Updated: May 25, 2022 6:56:47 am
Speaking at a Brahmin meeting recently, BJP leader and four-time Lok Sabha MP Arvind Sharma pitched for a Brahmin Chief Minister in Haryana. “There was a time when there were Brahmin CMs in 10 of the 20-22 states,” he said.
Earlier this month, Union minister and former Maharashtra BJP president Raosaheb Danve said: “I don’t want to see Brahmins just as municipal councillors or council presidents. I want to see a Brahmin holding the post of CM of this state.”
Sharma and Dave voiced a sentiment shared by many leaders belonging to the Brahmin community, which is seeing a decline of its long-held influence in the political structure of the country, despite constituting less than 10 per cent of India’s population.
While the recent calls might have come from Haryana and Maharashtra, nowhere is this lament felt more strongly than in Uttar Pradesh, the most populous and politically significant state, where with just 12% of the population, Brahmins had seen eight from within the community become chief ministers till 1989 (a period of roughly 40 years).
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The rise of Mandal politics ended that run, and in the shake-up since, the possibility of a Brahmin taking over as CM of either UP (or caste-bound Bihar) is remote in the near future.
What is fuelling resentment within the community now is the strengthening of power around CM Yogi Adityanath, a Thakur, in the state. While talk of a Brahmin rift from the BJP on account of a “pro-Thakur” Adityanath regime ended with the recent results, tensions remain.
Says a BJP leader: “Brahmins in Uttar Pradesh may not be in high numbers, but the community’s influence is high. Even Akhilesh Yadav (of the Samajwadi Party) and Mayawati (BSP) could come to power only after they crafted a political strategy to woo the Brahmins… Even Prime Minister Narendra Modi’s attempts from 2014 have been on the same lines.”
That is not how it looks to the Brahmin community, which sees the BJP itself changing colours from dependence on Hindutva and upper castes, to aggressively wooing the OBC votes. In fact, of its 12 CMs across the country, only one, Himanta Biswa Sarma of Assam, is a Brahmin.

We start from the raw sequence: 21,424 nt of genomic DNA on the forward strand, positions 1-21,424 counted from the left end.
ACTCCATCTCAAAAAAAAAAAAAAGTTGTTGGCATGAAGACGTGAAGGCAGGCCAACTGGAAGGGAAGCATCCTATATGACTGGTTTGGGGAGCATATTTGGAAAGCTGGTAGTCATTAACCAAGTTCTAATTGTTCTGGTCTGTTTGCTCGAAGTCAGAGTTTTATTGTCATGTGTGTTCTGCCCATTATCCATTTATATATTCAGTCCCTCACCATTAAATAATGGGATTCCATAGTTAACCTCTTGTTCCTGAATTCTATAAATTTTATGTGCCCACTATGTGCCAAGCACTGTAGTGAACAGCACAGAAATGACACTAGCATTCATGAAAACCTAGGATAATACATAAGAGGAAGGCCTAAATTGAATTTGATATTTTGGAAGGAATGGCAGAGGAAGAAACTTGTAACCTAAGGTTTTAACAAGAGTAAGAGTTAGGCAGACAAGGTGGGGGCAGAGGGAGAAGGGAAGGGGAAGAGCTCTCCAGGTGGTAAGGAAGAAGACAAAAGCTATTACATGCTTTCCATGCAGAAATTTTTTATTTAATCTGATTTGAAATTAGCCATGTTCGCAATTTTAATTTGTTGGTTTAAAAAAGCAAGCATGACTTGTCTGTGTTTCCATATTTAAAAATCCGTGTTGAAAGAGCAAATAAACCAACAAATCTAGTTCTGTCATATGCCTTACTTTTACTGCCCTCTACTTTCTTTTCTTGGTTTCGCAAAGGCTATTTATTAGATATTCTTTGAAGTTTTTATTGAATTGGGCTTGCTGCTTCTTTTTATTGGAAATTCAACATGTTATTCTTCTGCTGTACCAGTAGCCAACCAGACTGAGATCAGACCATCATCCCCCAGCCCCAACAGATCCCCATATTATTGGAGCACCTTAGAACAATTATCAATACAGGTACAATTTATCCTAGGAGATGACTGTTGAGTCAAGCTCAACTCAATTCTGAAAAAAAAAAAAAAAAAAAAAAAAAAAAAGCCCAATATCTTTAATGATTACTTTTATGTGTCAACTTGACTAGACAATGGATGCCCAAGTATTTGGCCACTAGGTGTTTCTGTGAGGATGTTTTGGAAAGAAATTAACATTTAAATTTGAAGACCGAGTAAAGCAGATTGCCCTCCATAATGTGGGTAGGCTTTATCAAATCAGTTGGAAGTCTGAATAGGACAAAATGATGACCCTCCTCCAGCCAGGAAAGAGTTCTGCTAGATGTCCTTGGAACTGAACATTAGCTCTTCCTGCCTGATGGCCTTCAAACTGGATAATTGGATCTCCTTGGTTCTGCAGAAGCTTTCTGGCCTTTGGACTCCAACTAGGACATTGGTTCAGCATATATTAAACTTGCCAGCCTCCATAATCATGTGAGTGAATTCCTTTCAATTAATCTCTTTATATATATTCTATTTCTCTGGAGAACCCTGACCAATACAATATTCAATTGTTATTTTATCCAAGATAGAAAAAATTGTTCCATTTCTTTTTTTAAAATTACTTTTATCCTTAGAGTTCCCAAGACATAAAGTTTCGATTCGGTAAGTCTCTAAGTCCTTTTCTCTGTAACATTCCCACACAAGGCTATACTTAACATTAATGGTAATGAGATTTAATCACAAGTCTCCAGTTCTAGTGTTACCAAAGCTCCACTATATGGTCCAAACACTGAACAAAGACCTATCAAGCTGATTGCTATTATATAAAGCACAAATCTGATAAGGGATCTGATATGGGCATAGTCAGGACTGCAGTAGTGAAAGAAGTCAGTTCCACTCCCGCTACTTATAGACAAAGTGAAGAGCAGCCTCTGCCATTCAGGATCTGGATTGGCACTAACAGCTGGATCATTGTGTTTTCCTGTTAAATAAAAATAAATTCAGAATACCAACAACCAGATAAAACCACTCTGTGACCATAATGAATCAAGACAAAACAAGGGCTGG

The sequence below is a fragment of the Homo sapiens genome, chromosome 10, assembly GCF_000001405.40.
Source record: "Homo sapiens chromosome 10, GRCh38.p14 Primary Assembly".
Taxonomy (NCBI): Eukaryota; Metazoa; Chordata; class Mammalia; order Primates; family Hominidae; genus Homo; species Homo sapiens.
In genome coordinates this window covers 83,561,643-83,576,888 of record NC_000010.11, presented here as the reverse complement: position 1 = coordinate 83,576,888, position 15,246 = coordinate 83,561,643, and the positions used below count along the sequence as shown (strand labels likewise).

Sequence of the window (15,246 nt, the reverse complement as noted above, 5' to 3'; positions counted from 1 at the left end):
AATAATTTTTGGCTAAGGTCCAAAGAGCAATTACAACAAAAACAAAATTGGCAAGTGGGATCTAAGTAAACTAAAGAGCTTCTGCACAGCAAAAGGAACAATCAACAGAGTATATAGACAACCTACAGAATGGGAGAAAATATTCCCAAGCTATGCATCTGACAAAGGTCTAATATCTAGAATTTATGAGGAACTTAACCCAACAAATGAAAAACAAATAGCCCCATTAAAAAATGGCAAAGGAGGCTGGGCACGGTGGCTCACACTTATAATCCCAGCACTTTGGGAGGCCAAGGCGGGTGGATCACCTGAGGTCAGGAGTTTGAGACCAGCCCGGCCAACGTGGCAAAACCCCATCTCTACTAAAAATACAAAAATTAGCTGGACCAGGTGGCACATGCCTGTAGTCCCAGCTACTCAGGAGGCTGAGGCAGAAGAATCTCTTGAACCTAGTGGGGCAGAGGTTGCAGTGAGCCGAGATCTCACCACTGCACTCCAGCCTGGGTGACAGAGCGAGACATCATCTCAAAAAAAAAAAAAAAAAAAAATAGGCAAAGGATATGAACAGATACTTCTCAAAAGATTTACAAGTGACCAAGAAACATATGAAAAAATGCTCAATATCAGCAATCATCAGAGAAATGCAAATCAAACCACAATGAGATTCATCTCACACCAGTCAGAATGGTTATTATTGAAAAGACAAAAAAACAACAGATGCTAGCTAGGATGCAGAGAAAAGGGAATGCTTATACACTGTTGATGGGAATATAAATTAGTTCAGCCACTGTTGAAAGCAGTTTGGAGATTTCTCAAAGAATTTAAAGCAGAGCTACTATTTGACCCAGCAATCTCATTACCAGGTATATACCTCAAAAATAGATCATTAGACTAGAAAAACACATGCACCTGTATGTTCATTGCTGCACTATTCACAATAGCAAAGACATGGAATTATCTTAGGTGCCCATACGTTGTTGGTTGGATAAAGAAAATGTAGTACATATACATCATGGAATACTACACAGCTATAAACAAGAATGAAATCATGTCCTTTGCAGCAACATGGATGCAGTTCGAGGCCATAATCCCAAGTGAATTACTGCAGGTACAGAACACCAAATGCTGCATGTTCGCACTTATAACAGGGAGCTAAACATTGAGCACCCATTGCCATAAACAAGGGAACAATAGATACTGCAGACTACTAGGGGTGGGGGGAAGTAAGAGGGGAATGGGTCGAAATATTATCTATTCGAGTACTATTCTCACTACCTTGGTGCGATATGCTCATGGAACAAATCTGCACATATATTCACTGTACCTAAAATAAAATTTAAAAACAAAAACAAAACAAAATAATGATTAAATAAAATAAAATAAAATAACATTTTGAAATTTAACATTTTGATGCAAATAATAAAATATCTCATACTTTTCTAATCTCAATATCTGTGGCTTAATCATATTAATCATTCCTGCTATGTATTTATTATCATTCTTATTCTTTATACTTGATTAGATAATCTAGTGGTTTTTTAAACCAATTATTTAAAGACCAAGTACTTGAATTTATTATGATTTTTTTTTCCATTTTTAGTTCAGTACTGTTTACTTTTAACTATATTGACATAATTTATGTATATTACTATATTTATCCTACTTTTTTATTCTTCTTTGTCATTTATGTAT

While the last time the NDA was in power at the Centre, under A B Vajpayee, there were no Brahmin BJP CMs, the party had a handful of CMs in all. Plus, as a BJP leader points out, “Vajpayee was a Brahmin and it balanced the party’s outreach to the OBCs and Dalits. Today, Prime Minister Narendra Modi first rose as a Hindutva figure — the leader of all Hindus altogether. However, the strenuous efforts by the BJP to bring in OBCs and Dalits has been chipping away at that image.” Modi himself has taken to referring to his OBC origins.
The party’s Brahmin leaders believe that the party might be becoming too accommodating of OBCs and Dalits in a bid to spread its reach. As the leader says, “Those among the backward groups who become ministers or get positions, after all, belong to a generation that has never faced discrimination or poverty.”
In the case of UP, another leader says, “Party leaders view non-Jatav Dalits (or, the Dalits who are not the BSP’s core base) and non-Yadav OBCs (who associate the Samajwadi Party with Yadavs) as their main target support base. They think if the party can win their support, we will be comfortable for at least 10 years.”
However, the BJP too has a sense of the discontent within the Brahmin community. Before the recent Assembly elections, a committee was appointed to meet Brahmin leaders across the state, to give feedback to the RSS. It met around 40 Brahmin leaders, and suggested ways to address the community’s issues, including ‘Ekatma Samvad (discussions seeking to “reach out to the last person in the row”)’ followed by a Samajik Samvad.
“There were complaints from community leaders that the Chief Minister did not listen to them. And that the party was playing too many cards to woo the OBCs and Dalits. Their argument was that they had supported the BJP, and now that it was in power, it was ignoring them for others,” says a party leader who worked closely with the BJP central leadership for the UP elections. According to the leaders, the initiatives launched by the BJP like Ekatma Samvad then reached out to the community, especially the youth, and showcased the works done by the BJP government.
In the Assembly elections that followed, the BJP fielded 68 Brahmin candidates, the highest chunk among upper castes.
Brahmins also have increased representation in the Adityanath 2.0 government compared to 1.0 — though at least three Brahmin leaders of the BJP told The Indian Express that it was Modi who was instrumental in this.
The Adityanath Cabinet now has eight Brahmin ministers, two more than Thakurs — Brijesh Pathak (Deputy CM), Jitin Prasada, Yogendra Upadhayay, Dayashankar Mishra ‘Dayalu,’ Pratibha Shukla, Rajni Tiwari, Satish Sharma, and Bhumihar Brahmin Arvind Kumar Sharma.
However, as a leader points out, this automatically might not mean a revival of the Brahmin influence, and that “we have no Brahmin leaders now of the stature of Murli Manohar Joshi or Kalraj Mishra”.
Another leader says that the BJP must bear in mind that the Brahmins stick to the BJP due to the Sangh’s backing for the party and also because the Opposition makes no real attempts to win their confidence. “When any party, including the Congress, makes sincere efforts to win them back, and if there is an influential Brahmin leader in the region, the community could drift away.”
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